Orville Peck transforms Bronski Beat’s “Smalltown Boy” into affecting country pop

In retrospect, a pairing like this seems obvious. There is a specificity to synth-pop band Bronski Beat’s original that mirrors the similar narrative specificity in country music, especially the woozy and boozy classic country stylings of Orville Peck. Add together the already elegiac lead synth melody lines in the original being swapped for that trademark country weeping pedal steel sound and spice it with Orville’s rich and sonorous tenor and it’s almost as though the song was always a fully-realized country and western classic in secret this whole time. Obviously we know better now, but it’s important to remember that in the ’80s, synth-pop had a bit of a reputation for being infantile, the music of teenagers who were only one or two steps away from bubblegum pop. “Smalltown Boy,” the original, was one of only a few songs in the style prior to the late ’80s to actually seem to connect the dots with older audiences that this style had some substance and legs to it, partly by being such a rich and emotive queer coming-of-age narrative. This synchrony again works in Peck’s favor, himself a modern queer icon, and continues his work enriching and deepening the range of voices and expressions within country music. It would be a damn shame if this didn’t wind up on his upcoming record; something this bittersweet, aching and good demands as big an audience as possible.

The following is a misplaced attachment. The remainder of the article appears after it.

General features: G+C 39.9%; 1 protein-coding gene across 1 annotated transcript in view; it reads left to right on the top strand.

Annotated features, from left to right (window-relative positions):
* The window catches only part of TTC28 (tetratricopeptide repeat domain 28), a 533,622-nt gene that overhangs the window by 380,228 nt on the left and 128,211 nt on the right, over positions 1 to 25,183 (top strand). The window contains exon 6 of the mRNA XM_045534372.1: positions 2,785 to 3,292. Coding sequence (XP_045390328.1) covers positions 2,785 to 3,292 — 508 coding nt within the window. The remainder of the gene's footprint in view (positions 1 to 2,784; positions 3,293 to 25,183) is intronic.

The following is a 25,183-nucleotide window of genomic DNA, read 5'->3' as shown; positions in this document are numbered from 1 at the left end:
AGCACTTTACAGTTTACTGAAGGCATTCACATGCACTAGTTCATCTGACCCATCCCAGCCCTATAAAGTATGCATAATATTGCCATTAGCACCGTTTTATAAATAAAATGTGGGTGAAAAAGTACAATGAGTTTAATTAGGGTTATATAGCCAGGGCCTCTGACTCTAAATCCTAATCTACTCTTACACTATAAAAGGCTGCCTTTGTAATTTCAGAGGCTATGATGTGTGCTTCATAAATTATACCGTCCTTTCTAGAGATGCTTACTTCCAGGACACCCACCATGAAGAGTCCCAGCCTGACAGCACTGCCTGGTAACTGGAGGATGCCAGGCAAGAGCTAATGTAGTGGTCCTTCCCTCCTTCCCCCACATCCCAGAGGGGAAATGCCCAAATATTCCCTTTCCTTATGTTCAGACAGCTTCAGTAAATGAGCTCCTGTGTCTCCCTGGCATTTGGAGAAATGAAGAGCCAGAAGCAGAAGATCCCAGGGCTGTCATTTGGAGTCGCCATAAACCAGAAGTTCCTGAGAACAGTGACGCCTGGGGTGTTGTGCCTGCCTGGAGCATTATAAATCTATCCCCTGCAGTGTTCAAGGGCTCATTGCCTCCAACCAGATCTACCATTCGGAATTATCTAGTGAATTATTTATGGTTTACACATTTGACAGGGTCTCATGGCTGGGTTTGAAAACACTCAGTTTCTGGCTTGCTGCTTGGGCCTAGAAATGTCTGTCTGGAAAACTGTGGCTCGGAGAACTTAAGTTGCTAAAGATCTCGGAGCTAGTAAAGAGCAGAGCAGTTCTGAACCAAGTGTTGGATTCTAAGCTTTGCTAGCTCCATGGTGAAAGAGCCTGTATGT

Out now via Spotify

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